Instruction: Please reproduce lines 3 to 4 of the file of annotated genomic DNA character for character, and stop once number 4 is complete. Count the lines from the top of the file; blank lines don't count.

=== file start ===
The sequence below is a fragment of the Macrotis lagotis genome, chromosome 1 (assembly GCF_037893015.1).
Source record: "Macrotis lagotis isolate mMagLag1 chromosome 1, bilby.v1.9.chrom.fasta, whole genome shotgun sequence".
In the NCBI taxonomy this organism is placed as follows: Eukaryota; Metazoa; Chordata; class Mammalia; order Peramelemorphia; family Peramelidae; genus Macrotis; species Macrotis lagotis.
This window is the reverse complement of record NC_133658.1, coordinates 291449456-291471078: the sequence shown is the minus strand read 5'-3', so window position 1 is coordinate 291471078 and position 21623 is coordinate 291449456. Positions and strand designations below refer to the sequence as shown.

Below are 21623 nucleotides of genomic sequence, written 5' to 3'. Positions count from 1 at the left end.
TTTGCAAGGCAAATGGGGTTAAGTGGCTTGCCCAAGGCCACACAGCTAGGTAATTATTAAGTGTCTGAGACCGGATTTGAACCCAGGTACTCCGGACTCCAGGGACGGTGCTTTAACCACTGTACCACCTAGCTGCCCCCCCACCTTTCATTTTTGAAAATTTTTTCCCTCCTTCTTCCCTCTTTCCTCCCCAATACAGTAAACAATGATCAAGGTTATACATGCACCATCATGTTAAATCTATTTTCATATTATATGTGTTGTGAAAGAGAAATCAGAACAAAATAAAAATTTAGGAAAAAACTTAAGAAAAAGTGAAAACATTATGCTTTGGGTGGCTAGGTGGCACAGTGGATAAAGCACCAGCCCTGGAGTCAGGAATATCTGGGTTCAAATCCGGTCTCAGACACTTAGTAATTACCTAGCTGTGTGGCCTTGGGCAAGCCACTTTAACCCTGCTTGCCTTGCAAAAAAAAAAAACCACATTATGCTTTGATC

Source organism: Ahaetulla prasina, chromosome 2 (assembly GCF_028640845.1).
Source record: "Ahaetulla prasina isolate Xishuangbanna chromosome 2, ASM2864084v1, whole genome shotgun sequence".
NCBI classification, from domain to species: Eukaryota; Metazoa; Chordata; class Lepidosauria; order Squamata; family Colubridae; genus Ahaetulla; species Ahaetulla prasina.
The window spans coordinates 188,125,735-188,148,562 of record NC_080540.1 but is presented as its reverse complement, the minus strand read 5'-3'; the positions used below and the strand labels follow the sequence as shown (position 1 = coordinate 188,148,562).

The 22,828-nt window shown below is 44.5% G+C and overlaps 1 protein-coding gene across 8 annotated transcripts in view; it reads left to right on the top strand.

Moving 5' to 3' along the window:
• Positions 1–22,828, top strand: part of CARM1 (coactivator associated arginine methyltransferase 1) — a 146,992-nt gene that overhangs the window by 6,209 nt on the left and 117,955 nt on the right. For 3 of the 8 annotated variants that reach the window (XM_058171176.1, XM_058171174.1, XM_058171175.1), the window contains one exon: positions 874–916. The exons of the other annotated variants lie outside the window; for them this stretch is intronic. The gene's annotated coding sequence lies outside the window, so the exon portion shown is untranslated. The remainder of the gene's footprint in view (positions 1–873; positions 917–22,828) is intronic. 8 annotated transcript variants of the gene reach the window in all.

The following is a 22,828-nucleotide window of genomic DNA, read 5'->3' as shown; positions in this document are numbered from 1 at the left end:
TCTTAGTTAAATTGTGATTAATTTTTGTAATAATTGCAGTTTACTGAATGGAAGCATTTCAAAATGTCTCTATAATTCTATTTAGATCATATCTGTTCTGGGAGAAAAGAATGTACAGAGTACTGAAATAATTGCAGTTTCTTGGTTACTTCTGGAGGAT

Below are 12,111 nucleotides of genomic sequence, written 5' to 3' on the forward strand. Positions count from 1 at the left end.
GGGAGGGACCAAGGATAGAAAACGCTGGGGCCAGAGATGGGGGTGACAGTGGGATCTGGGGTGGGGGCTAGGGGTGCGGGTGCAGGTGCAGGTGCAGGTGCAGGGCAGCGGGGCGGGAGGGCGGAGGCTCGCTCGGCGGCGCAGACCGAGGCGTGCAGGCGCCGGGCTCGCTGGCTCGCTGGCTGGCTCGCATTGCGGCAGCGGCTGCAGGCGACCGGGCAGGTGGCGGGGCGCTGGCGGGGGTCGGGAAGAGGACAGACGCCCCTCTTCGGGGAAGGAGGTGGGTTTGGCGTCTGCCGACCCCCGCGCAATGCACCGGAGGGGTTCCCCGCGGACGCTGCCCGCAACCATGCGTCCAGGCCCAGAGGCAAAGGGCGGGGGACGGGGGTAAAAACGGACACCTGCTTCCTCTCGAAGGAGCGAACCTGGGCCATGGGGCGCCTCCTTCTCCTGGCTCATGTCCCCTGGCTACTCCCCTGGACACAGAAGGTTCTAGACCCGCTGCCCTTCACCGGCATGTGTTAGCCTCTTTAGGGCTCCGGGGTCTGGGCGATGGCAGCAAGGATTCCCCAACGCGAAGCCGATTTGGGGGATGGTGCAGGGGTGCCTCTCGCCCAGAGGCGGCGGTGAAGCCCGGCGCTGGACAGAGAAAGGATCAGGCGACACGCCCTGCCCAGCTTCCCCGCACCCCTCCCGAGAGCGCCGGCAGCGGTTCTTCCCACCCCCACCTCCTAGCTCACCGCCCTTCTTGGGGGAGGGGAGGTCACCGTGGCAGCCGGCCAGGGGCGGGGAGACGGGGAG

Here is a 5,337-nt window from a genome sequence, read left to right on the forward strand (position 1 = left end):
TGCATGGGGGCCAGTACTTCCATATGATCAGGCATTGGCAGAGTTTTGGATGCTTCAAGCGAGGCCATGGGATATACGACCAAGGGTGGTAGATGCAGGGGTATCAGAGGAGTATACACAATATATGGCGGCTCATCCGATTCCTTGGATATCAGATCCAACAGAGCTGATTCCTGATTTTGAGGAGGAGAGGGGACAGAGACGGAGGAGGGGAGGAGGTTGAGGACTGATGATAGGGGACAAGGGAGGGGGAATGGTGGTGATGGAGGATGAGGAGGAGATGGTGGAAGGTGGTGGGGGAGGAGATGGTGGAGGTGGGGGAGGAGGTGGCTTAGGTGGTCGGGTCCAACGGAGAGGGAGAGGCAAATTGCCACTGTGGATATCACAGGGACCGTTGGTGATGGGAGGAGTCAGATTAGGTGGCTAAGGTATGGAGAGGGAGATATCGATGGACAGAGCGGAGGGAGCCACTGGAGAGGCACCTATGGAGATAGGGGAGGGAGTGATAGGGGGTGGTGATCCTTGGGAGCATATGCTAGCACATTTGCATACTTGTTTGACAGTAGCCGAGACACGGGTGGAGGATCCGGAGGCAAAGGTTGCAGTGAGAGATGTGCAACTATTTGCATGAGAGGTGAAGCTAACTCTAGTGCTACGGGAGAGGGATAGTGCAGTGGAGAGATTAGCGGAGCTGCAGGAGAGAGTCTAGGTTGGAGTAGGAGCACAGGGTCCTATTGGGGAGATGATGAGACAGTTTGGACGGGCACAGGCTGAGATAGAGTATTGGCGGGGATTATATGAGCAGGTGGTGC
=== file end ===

In the NCBI taxonomy this organism is placed as follows: Eukaryota; Metazoa; Chordata; class Mammalia; order Peramelemorphia; family Peramelidae; genus Macrotis; species Macrotis lagotis.
This window is the reverse complement of record NC_133658.1, coordinates 291449456-291471078: the sequence shown is the minus strand read 5'-3', so window position 1 is coordinate 291471078 and position 21623 is coordinate 291449456. Positions and strand designations below refer to the sequence as shown.